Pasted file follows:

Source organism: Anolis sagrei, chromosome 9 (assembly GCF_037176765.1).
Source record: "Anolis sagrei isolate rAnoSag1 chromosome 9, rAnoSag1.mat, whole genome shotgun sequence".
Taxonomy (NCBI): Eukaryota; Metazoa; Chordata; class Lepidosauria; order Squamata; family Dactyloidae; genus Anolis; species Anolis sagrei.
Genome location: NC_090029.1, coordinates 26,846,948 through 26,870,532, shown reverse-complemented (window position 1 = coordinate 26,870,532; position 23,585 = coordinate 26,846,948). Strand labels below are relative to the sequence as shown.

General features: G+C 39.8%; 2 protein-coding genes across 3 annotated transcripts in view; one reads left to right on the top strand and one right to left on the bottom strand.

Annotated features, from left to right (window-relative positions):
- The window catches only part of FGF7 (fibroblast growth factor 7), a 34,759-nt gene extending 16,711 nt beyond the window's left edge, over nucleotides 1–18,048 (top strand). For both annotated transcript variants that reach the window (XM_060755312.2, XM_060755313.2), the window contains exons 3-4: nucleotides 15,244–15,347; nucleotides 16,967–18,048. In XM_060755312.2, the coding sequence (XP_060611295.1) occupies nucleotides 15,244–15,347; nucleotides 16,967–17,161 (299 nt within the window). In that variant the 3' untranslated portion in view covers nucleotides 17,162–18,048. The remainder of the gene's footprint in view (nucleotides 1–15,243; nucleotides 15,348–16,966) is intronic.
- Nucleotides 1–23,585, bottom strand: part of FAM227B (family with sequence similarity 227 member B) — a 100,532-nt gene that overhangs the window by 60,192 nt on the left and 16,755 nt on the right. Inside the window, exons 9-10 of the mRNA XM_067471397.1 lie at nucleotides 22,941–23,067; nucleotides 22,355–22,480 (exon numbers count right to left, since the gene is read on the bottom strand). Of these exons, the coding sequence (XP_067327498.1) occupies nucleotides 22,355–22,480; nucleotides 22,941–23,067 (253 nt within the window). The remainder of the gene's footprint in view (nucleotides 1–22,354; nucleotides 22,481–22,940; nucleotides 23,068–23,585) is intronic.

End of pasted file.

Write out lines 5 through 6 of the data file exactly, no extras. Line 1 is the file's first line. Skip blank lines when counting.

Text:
General features: G+C 39.8%; 2 protein-coding genes across 3 annotated transcripts in view; one reads left to right on the top strand and one right to left on the bottom strand.

Annotated features, from left to right (window-relative positions):